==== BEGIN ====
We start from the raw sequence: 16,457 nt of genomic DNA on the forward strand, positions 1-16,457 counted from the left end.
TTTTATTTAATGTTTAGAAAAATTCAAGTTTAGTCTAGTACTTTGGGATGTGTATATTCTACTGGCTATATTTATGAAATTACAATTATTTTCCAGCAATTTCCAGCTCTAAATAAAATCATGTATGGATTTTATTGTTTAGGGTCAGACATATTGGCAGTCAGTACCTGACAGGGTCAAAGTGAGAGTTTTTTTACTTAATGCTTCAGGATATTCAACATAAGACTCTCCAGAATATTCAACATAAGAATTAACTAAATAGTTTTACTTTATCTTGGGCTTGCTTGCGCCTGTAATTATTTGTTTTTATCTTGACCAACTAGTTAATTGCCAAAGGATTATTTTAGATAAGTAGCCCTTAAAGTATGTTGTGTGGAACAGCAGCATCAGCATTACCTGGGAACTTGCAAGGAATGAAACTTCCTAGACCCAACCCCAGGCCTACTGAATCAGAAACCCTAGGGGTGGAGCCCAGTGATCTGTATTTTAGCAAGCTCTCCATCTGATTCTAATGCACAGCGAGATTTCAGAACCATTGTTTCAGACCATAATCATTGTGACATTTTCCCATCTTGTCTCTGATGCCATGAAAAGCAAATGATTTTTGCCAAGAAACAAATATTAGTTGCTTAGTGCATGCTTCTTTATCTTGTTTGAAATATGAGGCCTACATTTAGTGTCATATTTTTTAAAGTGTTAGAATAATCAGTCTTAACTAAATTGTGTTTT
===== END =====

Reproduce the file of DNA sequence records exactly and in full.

We start from the raw sequence: 16,457 nt of genomic DNA on the forward strand, positions 1-16,457 counted from the left end.
TTTTATTTAATGTTTAGAAAAATTCAAGTTTAGTCTAGTACTTTGGGATGTGTATATTCTACTGGCTATATTTATGAAATTACAATTATTTTCCAGCAATTTCCAGCTCTAAATAAAATCATGTATGGATTTTATTGTTTAGGGTCAGACATATTGGCAGTCAGTACCTGACAGGGTCAAAGTGAGAGTTTTTTTACTTAATGCTTCAGGATATTCAACATAAGACTCTCCAGAATATTCAACATAAGAATTAACTAAATAGTTTTACTTTATCTTGGGCTTGCTTGCGCCTGTAATTATTTGTTTTTATCTTGACCAACTAGTTAATTGCCAAAGGATTATTTTAGATAAGTAGCCCTTAAAGTATGTTGTGTGGAACAGCAGCATCAGCATTACCTGGGAACTTGCAAGGAATGAAACTTCCTAGACCCAACCCCAGGCCTACTGAATCAGAAACCCTAGGGGTGGAGCCCAGTGATCTGTATTTTAGCAAGCTCTCCATCTGATTCTAATGCACAGCGAGATTTCAGAACCATTGTTTCAGACCATAATCATTGTGACATTTTCCCATCTTGTCTCTGATGCCATGAAAAGCAAATGATTTTTGCCAAGAAACAAATATTAGTTGCTTAGTGCATGCTTCTTTATCTTGTTTGAAATATGAGGCCTACATTTAGTGTCATATTTTTTAAAGTGTTAGAATAATCAGTCTTAACTAAATTGTGTTTT